Before you begin your search, you may wish to read Do You Know Your Ancestors’ Occupations? 9 Sources That Will Tell You. Records can be abundant, depending on the industry. Railroad employment records are a perfect example of wonderful records, if your ancestor’s service falls within the record group’s range of record-keeping years. Access may be limited by privacy laws. If you are lucky enough to find them, they will include details such as years of service, job title, hours worked, pensions, salary, home address, and injuries on the job.
- Accounting books
- Apprentice records
- City directories
- Doctors’ journals or diaries
- Employment licenses
- Freedman’s Bank records
- Labor union records
- Licenses for trades and professions
- Life insurance records
- Mining accident records
- Mining employment records
- Organizations and societies (labor, trade)
- Personnel records (U.S. Government Civilian Personnel)
- Plantation records (include slave purchases and sales)
- Professional directories
- Professional licenses
- Railroad accident records
- Railroad employment records
- Telephone directories
- WPA records
Always keep in mind the idea that your ancestor lived within society. Events took place around them daily, just as they do for us. They lived within the hierarchy that was their society. They overcame natural disasters. In response to devastating fires, for example, insurance maps were drawn especially within cities, to insure homes against the threat of future fires. These maps included every home and business, with names and addresses. What you will find of greatest value among these records are the historical events that impacted your ancestor.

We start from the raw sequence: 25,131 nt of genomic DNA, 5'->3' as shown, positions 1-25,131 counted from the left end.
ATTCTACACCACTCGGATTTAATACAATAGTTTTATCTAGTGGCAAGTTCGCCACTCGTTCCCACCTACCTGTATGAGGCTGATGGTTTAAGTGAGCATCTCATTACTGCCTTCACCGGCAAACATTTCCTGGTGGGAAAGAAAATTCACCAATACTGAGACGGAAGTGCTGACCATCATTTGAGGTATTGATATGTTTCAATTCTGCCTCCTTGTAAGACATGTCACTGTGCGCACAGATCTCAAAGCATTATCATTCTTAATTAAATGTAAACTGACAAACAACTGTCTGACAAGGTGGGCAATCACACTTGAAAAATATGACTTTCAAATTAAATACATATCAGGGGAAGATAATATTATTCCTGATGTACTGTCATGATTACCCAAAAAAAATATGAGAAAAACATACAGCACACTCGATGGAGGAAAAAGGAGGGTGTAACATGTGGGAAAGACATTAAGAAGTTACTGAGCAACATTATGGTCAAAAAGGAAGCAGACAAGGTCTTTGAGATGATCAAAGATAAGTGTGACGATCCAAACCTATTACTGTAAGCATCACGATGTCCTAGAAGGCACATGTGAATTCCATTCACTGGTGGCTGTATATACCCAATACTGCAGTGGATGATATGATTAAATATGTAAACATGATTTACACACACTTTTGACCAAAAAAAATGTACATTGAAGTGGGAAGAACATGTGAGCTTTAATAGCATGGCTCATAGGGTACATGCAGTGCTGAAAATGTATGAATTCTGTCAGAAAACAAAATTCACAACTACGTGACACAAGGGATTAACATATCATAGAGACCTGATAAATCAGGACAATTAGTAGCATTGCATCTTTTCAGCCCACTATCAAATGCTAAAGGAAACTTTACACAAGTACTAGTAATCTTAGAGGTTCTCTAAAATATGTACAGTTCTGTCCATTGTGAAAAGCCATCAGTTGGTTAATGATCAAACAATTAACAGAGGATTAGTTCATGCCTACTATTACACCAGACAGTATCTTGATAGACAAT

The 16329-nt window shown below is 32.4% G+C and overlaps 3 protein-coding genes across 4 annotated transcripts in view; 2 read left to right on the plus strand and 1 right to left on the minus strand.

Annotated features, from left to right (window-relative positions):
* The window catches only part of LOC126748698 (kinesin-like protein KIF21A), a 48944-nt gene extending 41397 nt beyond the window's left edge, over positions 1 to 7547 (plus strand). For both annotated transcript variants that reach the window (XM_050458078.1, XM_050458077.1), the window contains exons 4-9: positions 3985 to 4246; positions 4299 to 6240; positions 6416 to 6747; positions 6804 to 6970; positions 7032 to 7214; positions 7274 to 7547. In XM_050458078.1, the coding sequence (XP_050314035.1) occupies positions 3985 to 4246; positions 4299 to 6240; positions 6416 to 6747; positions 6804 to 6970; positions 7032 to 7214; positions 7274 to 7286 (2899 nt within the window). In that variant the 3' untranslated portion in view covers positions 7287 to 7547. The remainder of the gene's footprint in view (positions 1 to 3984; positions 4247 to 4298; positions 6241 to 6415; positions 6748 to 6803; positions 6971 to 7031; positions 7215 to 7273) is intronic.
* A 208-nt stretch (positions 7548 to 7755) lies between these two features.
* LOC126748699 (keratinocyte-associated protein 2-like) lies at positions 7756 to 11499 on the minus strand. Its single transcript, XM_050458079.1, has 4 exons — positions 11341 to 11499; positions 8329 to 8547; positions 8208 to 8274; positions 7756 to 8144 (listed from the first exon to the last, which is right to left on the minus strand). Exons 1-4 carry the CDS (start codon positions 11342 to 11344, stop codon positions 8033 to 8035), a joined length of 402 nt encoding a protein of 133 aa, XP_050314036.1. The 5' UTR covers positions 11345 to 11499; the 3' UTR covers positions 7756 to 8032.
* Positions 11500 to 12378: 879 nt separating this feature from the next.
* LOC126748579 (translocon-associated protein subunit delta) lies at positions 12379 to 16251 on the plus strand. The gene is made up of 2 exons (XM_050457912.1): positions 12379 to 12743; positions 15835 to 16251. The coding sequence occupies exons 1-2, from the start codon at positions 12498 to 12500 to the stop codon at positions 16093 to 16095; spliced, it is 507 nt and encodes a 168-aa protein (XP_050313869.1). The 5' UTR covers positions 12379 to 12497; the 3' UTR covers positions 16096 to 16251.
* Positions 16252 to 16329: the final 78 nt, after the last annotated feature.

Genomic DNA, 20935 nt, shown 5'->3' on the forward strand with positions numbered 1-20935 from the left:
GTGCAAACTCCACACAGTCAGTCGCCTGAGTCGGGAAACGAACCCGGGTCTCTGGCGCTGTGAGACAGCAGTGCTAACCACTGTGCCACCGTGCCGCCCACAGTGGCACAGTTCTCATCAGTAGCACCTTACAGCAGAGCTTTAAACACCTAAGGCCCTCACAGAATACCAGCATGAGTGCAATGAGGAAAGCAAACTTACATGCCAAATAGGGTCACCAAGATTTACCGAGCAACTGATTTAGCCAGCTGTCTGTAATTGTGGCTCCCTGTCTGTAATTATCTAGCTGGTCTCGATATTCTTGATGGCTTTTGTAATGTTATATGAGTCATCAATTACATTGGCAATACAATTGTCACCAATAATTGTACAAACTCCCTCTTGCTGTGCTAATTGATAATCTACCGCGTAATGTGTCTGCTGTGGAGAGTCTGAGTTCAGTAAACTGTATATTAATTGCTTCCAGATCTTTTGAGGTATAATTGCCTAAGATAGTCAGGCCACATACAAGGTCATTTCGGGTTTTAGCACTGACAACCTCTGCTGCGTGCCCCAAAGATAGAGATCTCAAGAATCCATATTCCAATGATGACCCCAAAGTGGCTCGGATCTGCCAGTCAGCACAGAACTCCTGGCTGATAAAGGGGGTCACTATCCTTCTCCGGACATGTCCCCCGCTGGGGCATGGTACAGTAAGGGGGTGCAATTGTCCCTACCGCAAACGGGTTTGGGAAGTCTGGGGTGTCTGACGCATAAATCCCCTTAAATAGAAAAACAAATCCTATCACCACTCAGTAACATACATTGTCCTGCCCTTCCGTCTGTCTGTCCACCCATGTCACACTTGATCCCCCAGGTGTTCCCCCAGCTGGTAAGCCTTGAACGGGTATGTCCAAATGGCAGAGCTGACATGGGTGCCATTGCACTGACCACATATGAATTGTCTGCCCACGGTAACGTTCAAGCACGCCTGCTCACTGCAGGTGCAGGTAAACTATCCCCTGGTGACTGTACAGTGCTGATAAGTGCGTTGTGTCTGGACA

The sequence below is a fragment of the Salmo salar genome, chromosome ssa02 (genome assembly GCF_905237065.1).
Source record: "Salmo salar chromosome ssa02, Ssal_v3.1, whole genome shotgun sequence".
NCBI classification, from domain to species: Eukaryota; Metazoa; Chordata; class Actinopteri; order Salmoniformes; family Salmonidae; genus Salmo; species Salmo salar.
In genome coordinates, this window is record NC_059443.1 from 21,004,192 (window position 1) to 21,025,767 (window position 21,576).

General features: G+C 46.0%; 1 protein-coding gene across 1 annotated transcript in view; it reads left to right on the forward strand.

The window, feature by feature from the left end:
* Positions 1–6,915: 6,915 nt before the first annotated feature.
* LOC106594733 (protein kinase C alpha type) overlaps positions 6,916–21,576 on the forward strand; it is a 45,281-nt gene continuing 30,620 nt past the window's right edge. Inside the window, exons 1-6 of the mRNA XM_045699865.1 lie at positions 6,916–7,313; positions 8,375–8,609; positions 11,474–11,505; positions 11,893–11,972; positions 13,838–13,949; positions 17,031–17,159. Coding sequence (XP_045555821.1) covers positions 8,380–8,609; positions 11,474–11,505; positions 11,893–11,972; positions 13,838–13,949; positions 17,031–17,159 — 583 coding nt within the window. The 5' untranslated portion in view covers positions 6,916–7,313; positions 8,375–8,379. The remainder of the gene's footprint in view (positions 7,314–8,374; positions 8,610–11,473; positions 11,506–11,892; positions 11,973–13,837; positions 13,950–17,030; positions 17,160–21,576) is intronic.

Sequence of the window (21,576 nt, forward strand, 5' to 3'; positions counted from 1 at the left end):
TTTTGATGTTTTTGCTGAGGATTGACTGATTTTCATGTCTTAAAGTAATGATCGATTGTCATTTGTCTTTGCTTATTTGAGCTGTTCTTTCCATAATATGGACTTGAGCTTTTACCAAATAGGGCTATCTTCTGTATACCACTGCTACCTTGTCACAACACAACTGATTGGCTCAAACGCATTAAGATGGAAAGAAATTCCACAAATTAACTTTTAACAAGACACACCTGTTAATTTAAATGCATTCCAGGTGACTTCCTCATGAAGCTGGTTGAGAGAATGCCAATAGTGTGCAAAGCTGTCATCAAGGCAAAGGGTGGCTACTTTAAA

- Almshouse records
- Disaster records (natural and travel)
- Dog license applications
- Ethnic organizations and societies
- Insurance maps
- Online surname communities
- Voter registrations
Many genealogists start here with their research, which may seem a bit like building a house on shaky ground. Nevertheless, it is quite prudent to locate existing published research before embarking on your own. This approach will lead you to existing records plus additional breadcrumbs that may have been hidden from view. Another reason to give these records their fair shake is that many genealogies were published closer to the time your ancestor lived. If unsourced, these records should be considered hypotheses that require investigation and tests of analysis.
Within these records you will find the work of those who came before you. They may have the lineage completely written or they may simply have written about one couple. You may find ephemera left behind such as pedigree charts, newspaper clippings, case studies, family reunion photos. Who knows? Or you may be lucky enough to locate a well-documented lineage that immediately solves your biggest brick wall.
- Biographical directories or histories
- Document abstracts
- Document transcriptions
- Genealogical journals
- Genealogical society newsletters
- Genealogical society surname files
- Lineage organizations and societies
- Pedigree databases (DAR)
- Published case studies
- Published family histories
- Published genealogies
And don’t forget, you can get a downloadable (and printable) checklist of these records by entering your email below. You will also start getting the free Family History Daily newsletter.
Val D. Greenwood, The Researcher’s Guide to American Genealogy, Fourth Edition (Baltimore, Maryland: Genealogical Publishing Co., 2017).
Loretto Dennis Szucs and Sandra Hargreaves Luebking, editors, The Source: A Guidebook to American Genealogy, Third Edition (North Provo, Utah: The Generations Network, Inc., 2006).
Bridget M. Sunderlin, CG® practices in Maryland. She is the owner of Be Rooted Genealogy, where she specializes in Maryland, Pennsylvania, New York, Ireland, and Scotland research.